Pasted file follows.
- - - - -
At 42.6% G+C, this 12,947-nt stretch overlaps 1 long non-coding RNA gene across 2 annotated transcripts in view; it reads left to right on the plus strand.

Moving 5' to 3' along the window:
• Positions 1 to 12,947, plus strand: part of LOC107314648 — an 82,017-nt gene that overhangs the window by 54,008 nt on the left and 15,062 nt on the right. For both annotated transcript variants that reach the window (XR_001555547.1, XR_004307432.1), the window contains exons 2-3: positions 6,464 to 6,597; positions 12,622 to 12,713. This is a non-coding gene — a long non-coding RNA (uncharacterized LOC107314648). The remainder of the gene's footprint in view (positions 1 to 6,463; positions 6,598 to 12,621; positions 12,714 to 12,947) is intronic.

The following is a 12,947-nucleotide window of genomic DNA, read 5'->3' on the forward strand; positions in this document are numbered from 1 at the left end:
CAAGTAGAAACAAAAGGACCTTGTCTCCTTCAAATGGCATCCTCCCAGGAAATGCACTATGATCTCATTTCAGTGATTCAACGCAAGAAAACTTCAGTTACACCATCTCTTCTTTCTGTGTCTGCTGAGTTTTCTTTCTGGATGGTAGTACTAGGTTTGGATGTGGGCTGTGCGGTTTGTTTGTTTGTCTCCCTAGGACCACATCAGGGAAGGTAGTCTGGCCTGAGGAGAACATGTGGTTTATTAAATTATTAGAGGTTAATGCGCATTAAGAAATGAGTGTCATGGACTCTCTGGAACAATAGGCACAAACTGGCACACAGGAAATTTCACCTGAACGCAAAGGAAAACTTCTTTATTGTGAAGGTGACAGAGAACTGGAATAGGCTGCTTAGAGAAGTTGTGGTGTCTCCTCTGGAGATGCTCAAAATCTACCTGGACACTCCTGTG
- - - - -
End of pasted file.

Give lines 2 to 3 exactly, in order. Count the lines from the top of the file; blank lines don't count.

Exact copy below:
Moving 5' to 3' along the window:
• Positions 1 to 12,947, plus strand: part of LOC107314648 — an 82,017-nt gene that overhangs the window by 54,008 nt on the left and 15,062 nt on the right. For both annotated transcript variants that reach the window (XR_001555547.1, XR_004307432.1), the window contains exons 2-3: positions 6,464 to 6,597; positions 12,622 to 12,713. This is a non-coding gene — a long non-coding RNA (uncharacterized LOC107314648). The remainder of the gene's footprint in view (positions 1 to 6,463; positions 6,598 to 12,621; positions 12,714 to 12,947) is intronic.